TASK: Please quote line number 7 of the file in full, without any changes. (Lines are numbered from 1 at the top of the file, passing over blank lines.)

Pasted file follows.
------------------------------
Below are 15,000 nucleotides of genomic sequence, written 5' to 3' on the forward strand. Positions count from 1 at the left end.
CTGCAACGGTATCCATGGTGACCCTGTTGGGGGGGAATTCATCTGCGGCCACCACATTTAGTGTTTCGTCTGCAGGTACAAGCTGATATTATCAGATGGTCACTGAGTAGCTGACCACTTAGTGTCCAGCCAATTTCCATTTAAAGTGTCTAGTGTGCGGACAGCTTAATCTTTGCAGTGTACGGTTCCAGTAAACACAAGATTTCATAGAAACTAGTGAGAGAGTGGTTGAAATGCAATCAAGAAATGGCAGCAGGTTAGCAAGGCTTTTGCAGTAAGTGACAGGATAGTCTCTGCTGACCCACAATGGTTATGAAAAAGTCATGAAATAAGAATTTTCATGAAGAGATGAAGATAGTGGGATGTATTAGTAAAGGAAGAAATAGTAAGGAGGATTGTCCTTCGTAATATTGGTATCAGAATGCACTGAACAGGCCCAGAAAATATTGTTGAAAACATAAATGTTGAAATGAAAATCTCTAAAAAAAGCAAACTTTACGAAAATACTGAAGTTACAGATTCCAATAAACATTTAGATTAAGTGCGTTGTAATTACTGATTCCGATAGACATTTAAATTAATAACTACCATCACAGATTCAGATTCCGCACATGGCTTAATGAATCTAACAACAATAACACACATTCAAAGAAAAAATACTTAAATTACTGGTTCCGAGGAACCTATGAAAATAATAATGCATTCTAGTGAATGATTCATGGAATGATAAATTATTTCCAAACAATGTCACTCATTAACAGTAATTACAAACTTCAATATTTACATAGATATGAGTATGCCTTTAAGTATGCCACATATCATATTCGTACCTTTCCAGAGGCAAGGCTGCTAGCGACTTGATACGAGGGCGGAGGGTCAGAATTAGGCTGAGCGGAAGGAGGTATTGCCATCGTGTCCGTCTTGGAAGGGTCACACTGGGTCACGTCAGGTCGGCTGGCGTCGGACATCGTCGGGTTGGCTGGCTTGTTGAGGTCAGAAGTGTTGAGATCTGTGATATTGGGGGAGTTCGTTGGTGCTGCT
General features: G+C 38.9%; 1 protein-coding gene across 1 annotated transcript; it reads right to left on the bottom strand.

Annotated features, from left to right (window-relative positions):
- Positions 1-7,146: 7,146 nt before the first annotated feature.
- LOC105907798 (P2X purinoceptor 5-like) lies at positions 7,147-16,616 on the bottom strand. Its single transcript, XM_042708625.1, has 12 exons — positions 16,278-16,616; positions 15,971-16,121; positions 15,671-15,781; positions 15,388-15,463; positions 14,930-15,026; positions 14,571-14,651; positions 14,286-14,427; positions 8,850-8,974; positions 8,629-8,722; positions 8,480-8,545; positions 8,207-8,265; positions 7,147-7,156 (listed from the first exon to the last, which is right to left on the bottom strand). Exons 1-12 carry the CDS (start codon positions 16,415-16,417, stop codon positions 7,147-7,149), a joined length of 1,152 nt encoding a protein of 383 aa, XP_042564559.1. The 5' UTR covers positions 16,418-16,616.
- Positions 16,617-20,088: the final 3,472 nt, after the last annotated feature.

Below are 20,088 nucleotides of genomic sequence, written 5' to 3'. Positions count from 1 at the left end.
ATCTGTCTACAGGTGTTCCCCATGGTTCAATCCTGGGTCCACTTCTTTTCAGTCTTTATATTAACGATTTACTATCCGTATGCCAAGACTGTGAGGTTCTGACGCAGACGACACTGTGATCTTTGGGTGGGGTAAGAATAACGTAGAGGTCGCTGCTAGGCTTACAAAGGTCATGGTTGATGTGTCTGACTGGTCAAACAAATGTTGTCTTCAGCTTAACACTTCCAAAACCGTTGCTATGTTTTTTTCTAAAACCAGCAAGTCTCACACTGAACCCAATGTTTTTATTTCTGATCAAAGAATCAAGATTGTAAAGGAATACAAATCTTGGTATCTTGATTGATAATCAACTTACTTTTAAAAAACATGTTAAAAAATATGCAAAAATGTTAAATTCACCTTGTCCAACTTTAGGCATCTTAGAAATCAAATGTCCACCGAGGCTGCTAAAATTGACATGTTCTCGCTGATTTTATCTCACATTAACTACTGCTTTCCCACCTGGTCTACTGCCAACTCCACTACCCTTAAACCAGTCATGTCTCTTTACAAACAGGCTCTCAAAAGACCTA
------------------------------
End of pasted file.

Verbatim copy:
- Positions 16,617-20,088: the final 3,472 nt, after the last annotated feature.